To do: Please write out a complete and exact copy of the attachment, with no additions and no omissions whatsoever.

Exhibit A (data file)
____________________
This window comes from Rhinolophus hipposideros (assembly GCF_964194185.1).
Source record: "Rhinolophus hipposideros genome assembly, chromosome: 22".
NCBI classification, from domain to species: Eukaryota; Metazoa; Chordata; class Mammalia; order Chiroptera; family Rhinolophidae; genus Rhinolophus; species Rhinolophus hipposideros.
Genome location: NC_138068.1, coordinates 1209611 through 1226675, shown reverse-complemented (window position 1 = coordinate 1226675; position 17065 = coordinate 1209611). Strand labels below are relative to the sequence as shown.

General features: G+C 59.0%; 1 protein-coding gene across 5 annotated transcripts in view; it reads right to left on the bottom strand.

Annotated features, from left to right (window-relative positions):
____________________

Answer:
This window comes from Rhinolophus hipposideros (assembly GCF_964194185.1).
Source record: "Rhinolophus hipposideros genome assembly, chromosome: 22".
NCBI classification, from domain to species: Eukaryota; Metazoa; Chordata; class Mammalia; order Chiroptera; family Rhinolophidae; genus Rhinolophus; species Rhinolophus hipposideros.
Genome location: NC_138068.1, coordinates 1209611 through 1226675, shown reverse-complemented (window position 1 = coordinate 1226675; position 17065 = coordinate 1209611). Strand labels below are relative to the sequence as shown.

General features: G+C 59.0%; 1 protein-coding gene across 5 annotated transcripts in view; it reads right to left on the bottom strand.

Annotated features, from left to right (window-relative positions):